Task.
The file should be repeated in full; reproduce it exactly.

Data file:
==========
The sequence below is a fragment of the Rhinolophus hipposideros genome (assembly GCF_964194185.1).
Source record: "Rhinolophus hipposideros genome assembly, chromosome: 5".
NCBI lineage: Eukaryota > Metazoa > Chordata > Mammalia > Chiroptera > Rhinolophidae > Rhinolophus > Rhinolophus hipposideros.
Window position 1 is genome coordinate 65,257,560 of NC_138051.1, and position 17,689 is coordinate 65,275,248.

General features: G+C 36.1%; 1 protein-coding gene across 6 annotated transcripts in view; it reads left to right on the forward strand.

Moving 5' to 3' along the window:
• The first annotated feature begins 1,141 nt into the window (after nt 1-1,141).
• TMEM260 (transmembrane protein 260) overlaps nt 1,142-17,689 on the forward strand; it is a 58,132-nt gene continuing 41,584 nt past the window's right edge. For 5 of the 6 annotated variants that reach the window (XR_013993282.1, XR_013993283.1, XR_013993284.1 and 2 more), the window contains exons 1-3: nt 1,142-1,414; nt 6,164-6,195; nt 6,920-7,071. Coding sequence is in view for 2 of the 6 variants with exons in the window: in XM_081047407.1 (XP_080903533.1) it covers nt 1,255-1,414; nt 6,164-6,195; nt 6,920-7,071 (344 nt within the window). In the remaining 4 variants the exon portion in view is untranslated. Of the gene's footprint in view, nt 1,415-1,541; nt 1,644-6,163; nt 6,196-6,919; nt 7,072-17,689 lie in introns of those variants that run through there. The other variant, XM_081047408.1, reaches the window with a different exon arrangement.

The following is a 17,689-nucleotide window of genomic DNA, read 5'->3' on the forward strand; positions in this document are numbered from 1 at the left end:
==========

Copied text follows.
The sequence below is a fragment of the Rhinolophus hipposideros genome (assembly GCF_964194185.1).
Source record: "Rhinolophus hipposideros genome assembly, chromosome: 5".
NCBI lineage: Eukaryota > Metazoa > Chordata > Mammalia > Chiroptera > Rhinolophidae > Rhinolophus > Rhinolophus hipposideros.
Window position 1 is genome coordinate 65,257,560 of NC_138051.1, and position 17,689 is coordinate 65,275,248.

General features: G+C 36.1%; 1 protein-coding gene across 6 annotated transcripts in view; it reads left to right on the forward strand.

Moving 5' to 3' along the window:
• The first annotated feature begins 1,141 nt into the window (after nt 1-1,141).
• TMEM260 (transmembrane protein 260) overlaps nt 1,142-17,689 on the forward strand; it is a 58,132-nt gene continuing 41,584 nt past the window's right edge. For 5 of the 6 annotated variants that reach the window (XR_013993282.1, XR_013993283.1, XR_013993284.1 and 2 more), the window contains exons 1-3: nt 1,142-1,414; nt 6,164-6,195; nt 6,920-7,071. Coding sequence is in view for 2 of the 6 variants with exons in the window: in XM_081047407.1 (XP_080903533.1) it covers nt 1,255-1,414; nt 6,164-6,195; nt 6,920-7,071 (344 nt within the window). In the remaining 4 variants the exon portion in view is untranslated. Of the gene's footprint in view, nt 1,415-1,541; nt 1,644-6,163; nt 6,196-6,919; nt 7,072-17,689 lie in introns of those variants that run through there. The other variant, XM_081047408.1, reaches the window with a different exon arrangement.

The following is a 17,689-nucleotide window of genomic DNA, read 5'->3' on the forward strand; positions in this document are numbered from 1 at the left end: